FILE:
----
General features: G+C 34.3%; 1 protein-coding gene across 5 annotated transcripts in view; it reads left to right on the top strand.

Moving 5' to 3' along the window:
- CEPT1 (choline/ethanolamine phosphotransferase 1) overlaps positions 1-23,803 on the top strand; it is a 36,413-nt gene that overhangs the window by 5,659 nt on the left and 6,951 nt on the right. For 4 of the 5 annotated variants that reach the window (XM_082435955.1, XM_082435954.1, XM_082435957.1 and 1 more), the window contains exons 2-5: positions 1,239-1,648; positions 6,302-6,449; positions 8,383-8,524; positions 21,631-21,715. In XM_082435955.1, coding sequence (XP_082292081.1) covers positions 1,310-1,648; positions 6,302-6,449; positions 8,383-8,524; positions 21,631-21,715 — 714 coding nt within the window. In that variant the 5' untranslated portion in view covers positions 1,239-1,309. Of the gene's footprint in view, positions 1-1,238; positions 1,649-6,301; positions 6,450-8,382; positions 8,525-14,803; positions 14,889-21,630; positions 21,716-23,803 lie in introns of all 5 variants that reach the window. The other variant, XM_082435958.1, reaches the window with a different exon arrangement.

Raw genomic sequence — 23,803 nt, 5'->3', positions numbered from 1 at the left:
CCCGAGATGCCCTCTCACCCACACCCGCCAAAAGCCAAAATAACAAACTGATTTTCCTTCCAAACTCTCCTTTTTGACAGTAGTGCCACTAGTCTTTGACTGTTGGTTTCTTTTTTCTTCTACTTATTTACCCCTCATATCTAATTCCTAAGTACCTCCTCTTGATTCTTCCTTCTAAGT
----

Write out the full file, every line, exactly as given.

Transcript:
General features: G+C 34.3%; 1 protein-coding gene across 5 annotated transcripts in view; it reads left to right on the top strand.

Moving 5' to 3' along the window:
- CEPT1 (choline/ethanolamine phosphotransferase 1) overlaps positions 1-23,803 on the top strand; it is a 36,413-nt gene that overhangs the window by 5,659 nt on the left and 6,951 nt on the right. For 4 of the 5 annotated variants that reach the window (XM_082435955.1, XM_082435954.1, XM_082435957.1 and 1 more), the window contains exons 2-5: positions 1,239-1,648; positions 6,302-6,449; positions 8,383-8,524; positions 21,631-21,715. In XM_082435955.1, coding sequence (XP_082292081.1) covers positions 1,310-1,648; positions 6,302-6,449; positions 8,383-8,524; positions 21,631-21,715 — 714 coding nt within the window. In that variant the 5' untranslated portion in view covers positions 1,239-1,309. Of the gene's footprint in view, positions 1-1,238; positions 1,649-6,301; positions 6,450-8,382; positions 8,525-14,803; positions 14,889-21,630; positions 21,716-23,803 lie in introns of all 5 variants that reach the window. The other variant, XM_082435958.1, reaches the window with a different exon arrangement.

Raw genomic sequence — 23,803 nt, 5'->3', positions numbered from 1 at the left:
CCCGAGATGCCCTCTCACCCACACCCGCCAAAAGCCAAAATAACAAACTGATTTTCCTTCCAAACTCTCCTTTTTGACAGTAGTGCCACTAGTCTTTGACTGTTGGTTTCTTTTTTCTTCTACTTATTTACCCCTCATATCTAATTCCTAAGTACCTCCTCTTGATTCTTCCTTCTAAGT